Our Affiliated Project: The Asunción School in Asunción, Paraguay


facts about the Asunción School:

  • Grade-level served: Kindergarten – ninth grade
  • Facility description: A large building in need of further expansion, including classrooms, a dining hall and a commons area.
  • Education: In addition to core academic subjects, instruction emphasizes moral guidance and includes such skills as home economics, tailoring, computer skills and sewing.
  • Academic year: Typically begins in late February and ends in November. Students enjoy summer break from early December through mid-February, as well as a two-week winter break in July.
  • Nutrition: Children receive — and often help prepare — nutritious meals each day.
  • Medical care: Children’s health is closely monitored, and medical and dental care are provided free of charge at a local hospital.

Nestled in the heart of South America, Paraguay comprises an area roughly the size of California, and is characterized by semiarid grasslands, forested highlands, marshlands and rivers. Paraguay boasts a well-preserved indigenous identity and heritage, but a wide range of ethnicities call this small, landlocked nation home, including immigrants from Australia, Germany, Russia, Italy, France and Spain.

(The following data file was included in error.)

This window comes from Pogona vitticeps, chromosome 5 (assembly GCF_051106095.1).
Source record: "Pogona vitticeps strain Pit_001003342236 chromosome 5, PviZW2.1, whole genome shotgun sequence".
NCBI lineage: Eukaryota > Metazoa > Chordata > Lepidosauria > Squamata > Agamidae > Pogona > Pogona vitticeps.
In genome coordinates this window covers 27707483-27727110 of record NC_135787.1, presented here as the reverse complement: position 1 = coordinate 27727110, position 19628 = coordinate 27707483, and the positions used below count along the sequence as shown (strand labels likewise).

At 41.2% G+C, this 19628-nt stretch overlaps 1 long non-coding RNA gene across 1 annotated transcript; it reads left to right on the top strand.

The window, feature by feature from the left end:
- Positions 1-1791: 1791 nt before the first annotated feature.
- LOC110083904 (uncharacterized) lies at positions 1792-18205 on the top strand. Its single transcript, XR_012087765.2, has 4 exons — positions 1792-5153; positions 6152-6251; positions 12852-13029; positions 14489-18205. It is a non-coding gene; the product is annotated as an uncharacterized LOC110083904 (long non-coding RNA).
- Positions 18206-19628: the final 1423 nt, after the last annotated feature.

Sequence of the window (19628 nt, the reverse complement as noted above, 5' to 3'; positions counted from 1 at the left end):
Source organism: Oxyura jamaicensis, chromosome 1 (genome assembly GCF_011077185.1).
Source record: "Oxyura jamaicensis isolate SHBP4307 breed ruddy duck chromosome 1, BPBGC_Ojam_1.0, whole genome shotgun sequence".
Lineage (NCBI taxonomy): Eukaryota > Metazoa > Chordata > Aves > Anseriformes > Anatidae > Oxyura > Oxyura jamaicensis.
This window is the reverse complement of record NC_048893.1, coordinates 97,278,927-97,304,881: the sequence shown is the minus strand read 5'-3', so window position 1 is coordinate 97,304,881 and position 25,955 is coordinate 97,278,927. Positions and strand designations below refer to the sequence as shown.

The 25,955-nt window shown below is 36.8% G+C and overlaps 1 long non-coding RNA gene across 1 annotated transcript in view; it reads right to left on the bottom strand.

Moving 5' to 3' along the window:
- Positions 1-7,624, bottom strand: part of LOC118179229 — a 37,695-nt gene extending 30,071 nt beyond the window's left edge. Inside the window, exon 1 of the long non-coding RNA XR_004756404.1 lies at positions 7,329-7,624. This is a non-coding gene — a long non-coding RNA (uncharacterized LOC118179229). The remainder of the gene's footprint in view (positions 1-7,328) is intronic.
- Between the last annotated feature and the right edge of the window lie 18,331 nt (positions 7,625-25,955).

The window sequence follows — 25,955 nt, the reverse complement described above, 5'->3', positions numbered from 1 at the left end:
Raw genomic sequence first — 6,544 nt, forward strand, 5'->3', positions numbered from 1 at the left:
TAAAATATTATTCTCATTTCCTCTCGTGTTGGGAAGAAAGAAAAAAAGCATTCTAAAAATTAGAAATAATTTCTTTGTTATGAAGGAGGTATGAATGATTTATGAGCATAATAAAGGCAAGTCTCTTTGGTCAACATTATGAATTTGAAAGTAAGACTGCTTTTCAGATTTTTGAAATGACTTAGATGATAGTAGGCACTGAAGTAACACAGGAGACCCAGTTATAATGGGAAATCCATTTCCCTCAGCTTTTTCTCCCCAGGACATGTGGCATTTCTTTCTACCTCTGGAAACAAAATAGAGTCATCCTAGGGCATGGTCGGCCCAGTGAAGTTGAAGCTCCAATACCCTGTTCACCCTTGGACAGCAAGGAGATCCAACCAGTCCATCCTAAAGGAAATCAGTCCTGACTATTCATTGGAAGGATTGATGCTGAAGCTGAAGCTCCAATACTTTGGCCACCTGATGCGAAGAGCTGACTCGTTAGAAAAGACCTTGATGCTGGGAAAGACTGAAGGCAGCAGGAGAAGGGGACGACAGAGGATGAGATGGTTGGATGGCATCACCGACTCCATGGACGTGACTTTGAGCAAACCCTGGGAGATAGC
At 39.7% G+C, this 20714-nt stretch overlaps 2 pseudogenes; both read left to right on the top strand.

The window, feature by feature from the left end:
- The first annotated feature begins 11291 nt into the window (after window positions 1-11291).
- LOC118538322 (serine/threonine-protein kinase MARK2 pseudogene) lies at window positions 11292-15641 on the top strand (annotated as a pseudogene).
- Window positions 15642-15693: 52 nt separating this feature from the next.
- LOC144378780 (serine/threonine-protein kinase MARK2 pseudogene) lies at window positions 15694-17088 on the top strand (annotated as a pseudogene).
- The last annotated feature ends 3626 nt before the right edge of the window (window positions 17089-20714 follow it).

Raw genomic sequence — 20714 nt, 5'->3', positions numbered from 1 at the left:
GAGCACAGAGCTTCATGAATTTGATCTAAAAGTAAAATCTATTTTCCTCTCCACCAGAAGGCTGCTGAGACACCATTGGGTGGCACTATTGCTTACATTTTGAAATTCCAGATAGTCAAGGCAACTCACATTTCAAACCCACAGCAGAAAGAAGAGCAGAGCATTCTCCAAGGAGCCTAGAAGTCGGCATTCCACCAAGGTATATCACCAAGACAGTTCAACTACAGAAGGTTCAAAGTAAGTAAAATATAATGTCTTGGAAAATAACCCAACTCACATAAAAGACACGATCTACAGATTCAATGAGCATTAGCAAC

Paraguay’s rich cultural diversity and wealth of natural resources, however, belie the abject poverty in which the majority of its residents live. Many areas of the country remain underdeveloped, with inhabitants relying on subsistence farming for livelihood. Today, one of South America’s poorest nations, Paraguay is plagued by a history of bloody wars with neighboring countries as well as internal political instability, corruption, deficient infrastructure and poverty. Even the sprawling Paraguayan capital, Asunción, is no exception to these maladies.

For this reason, nuns of the Order of St. Vincent de Paúl established the Asunción School (or, as it is known locally, Santa Luisa de Marillac) to serve the impoverished children of one of Asunción’s poorest neighborhoods. Many of these children suffer from neglect and malnutrition as a direct result of their parents’ poverty. The Asunción School truly serves as a beacon of hope, providing these deserving children with the basic needs, moral guidance and well-rounded education that may help them rise above the difficult socioeconomic circumstances from which they come.